Do We Really Need More Data?

April 4, 2009
55 Views

Stephen Few had another of his great posts on his Visual Business Intelligence blog – Do We Really Need More Data?. Stephen’s posts are always worth reading – I highly recommend the blog – and this one prompted me to comment and I thought I would reproduce the comment here.

I see this problem regularly, albeit from a slightly different perspective. I often come across organizations that insist they need to gather more data, clean it more thoroughly or integrate it more tightly before they can do anything else. Yet they have not thought about the decisions they are trying to make with that data. When they do, they sometimes realize that they have all the data they need for that decision or that cleaning the data better won’t improve the decision making. Often they discover that the data they need to improve the decision is not the data they were going to collect or clean or integrate. Sometimes what is needed to make better decisions is not even data, but a better understanding of regulations or policies.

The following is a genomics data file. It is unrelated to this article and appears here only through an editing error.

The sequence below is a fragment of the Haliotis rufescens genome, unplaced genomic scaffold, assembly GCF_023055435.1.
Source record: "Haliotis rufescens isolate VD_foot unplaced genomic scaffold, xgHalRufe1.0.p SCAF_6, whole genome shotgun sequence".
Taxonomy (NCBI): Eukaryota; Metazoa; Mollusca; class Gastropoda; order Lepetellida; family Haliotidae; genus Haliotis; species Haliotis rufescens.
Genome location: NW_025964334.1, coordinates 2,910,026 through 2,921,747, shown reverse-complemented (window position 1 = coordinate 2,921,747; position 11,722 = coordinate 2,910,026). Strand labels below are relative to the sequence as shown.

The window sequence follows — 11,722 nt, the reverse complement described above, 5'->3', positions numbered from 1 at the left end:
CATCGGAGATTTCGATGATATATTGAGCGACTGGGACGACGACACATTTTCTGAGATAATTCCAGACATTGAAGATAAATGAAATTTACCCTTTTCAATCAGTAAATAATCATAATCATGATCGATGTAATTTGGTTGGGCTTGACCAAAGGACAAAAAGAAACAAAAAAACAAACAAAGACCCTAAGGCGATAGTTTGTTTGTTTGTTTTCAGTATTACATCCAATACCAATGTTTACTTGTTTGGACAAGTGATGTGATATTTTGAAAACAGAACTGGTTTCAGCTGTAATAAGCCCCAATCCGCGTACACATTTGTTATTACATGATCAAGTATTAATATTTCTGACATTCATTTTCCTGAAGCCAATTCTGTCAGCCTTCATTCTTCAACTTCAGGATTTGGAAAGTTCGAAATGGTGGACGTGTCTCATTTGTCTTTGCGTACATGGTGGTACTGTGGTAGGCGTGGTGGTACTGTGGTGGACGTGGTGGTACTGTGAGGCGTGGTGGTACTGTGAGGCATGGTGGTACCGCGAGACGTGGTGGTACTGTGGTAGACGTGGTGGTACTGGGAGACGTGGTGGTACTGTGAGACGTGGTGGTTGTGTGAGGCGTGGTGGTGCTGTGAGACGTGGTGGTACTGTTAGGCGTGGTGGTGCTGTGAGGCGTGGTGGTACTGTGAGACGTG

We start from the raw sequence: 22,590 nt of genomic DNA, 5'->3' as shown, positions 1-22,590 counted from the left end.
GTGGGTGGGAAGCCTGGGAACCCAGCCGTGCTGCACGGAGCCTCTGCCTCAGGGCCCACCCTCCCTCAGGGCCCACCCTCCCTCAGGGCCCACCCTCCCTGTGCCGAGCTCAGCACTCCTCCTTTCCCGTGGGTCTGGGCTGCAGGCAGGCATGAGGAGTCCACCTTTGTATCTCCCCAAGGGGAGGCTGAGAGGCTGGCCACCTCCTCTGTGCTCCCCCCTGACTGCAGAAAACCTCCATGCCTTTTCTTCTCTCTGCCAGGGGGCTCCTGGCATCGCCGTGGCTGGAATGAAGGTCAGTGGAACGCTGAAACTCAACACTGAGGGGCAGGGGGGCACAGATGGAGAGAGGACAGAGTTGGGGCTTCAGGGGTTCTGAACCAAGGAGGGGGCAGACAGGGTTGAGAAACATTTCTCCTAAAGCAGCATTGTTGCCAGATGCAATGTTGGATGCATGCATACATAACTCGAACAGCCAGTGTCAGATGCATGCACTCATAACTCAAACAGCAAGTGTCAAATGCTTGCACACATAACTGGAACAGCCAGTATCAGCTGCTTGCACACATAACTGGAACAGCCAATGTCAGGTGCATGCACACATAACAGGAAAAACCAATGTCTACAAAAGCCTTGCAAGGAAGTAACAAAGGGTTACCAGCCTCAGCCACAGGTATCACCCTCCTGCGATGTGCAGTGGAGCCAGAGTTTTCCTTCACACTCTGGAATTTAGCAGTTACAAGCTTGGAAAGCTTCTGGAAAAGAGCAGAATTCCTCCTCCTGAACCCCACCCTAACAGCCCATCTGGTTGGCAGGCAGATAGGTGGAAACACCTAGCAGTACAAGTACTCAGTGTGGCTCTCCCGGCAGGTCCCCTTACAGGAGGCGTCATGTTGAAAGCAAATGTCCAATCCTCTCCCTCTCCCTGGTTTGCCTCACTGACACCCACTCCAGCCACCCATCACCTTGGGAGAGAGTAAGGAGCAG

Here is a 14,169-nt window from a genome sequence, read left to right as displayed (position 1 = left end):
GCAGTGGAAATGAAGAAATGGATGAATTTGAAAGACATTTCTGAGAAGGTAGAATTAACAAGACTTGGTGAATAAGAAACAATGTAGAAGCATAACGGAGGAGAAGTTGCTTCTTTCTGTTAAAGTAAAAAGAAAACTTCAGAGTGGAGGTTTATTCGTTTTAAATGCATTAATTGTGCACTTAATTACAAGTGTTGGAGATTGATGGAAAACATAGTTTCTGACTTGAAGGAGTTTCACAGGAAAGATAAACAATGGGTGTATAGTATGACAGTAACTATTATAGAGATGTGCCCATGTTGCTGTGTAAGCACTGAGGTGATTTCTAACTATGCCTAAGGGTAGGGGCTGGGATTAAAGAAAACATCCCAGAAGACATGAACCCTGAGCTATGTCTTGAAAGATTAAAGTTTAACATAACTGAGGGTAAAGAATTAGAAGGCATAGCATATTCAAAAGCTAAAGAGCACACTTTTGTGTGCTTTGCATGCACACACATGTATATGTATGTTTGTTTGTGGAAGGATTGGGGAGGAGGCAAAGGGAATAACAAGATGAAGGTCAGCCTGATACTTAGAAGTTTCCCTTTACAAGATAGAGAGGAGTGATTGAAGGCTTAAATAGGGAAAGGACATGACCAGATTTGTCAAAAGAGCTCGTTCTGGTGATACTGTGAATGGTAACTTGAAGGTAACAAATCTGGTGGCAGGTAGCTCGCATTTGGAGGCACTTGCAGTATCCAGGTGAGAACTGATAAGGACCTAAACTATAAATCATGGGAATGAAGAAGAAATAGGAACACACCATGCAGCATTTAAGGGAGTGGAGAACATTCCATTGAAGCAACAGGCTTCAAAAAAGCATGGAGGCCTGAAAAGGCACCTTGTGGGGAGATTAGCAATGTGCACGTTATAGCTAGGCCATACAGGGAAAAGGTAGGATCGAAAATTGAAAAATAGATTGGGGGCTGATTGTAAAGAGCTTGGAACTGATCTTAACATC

This “data-first” attitude does not help organizations – unless they understand the decisions they are making, how they are making them and, as you say, what their mental models/uns

Stephen Few had another of his great posts on his Visual Business Intelligence blog – Do We Really Need More Data?. Stephen’s posts are always worth reading – I highly recommend the blog – and this one prompted me to comment and I thought I would reproduce the comment here.

I see this problem regularly, albeit from a slightly different perspective. I often come across organizations that insist they need to gather more data, clean it more thoroughly or integrate it more tightly before they can do anything else. Yet they have not thought about the decisions they are trying to make with that data. When they do, they sometimes realize that they have all the data they need for that decision or that cleaning the data better won’t improve the decision making. Often they discover that the data they need to improve the decision is not the data they were going to collect or clean or integrate. Sometimes what is needed to make better decisions is not even data, but a better understanding of regulations or policies.

This “data-first” attitude does not help organizations – unless they understand the decisions they are making, how they are making them and, as you say, what their mental models/unspoken rules might be they will never improve performance.


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